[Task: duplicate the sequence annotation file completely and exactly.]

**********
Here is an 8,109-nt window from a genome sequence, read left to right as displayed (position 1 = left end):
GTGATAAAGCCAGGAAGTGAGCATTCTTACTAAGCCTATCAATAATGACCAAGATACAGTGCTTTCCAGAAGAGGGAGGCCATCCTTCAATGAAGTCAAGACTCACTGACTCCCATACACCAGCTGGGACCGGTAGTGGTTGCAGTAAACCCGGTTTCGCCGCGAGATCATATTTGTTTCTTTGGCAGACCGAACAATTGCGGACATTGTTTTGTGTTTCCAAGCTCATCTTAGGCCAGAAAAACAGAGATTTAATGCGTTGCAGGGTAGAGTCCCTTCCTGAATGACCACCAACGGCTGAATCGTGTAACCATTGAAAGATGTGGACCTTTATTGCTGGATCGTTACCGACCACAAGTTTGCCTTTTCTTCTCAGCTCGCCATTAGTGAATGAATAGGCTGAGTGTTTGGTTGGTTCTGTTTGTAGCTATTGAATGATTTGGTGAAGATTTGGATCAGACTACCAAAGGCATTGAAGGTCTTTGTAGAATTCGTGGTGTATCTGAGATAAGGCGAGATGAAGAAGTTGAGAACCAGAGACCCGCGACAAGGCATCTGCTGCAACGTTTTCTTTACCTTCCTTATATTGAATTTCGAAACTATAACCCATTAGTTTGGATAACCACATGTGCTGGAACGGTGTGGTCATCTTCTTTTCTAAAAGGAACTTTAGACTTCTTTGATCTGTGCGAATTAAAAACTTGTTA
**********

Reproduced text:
Here is an 8,109-nt window from a genome sequence, read left to right as displayed (position 1 = left end):
GTGATAAAGCCAGGAAGTGAGCATTCTTACTAAGCCTATCAATAATGACCAAGATACAGTGCTTTCCAGAAGAGGGAGGCCATCCTTCAATGAAGTCAAGACTCACTGACTCCCATACACCAGCTGGGACCGGTAGTGGTTGCAGTAAACCCGGTTTCGCCGCGAGATCATATTTGTTTCTTTGGCAGACCGAACAATTGCGGACATTGTTTTGTGTTTCCAAGCTCATCTTAGGCCAGAAAAACAGAGATTTAATGCGTTGCAGGGTAGAGTCCCTTCCTGAATGACCACCAACGGCTGAATCGTGTAACCATTGAAAGATGTGGACCTTTATTGCTGGATCGTTACCGACCACAAGTTTGCCTTTTCTTCTCAGCTCGCCATTAGTGAATGAATAGGCTGAGTGTTTGGTTGGTTCTGTTTGTAGCTATTGAATGATTTGGTGAAGATTTGGATCAGACTACCAAAGGCATTGAAGGTCTTTGTAGAATTCGTGGTGTATCTGAGATAAGGCGAGATGAAGAAGTTGAGAACCAGAGACCCGCGACAAGGCATCTGCTGCAACGTTTTCTTTACCTTCCTTATATTGAATTTCGAAACTATAACCCATTAGTTTGGATAACCACATGTGCTGGAACGGTGTGGTCATCTTCTTTTCTAAAAGGAACTTTAGACTTCTTTGATCTGTGCGAATTAAAAACTTGTTA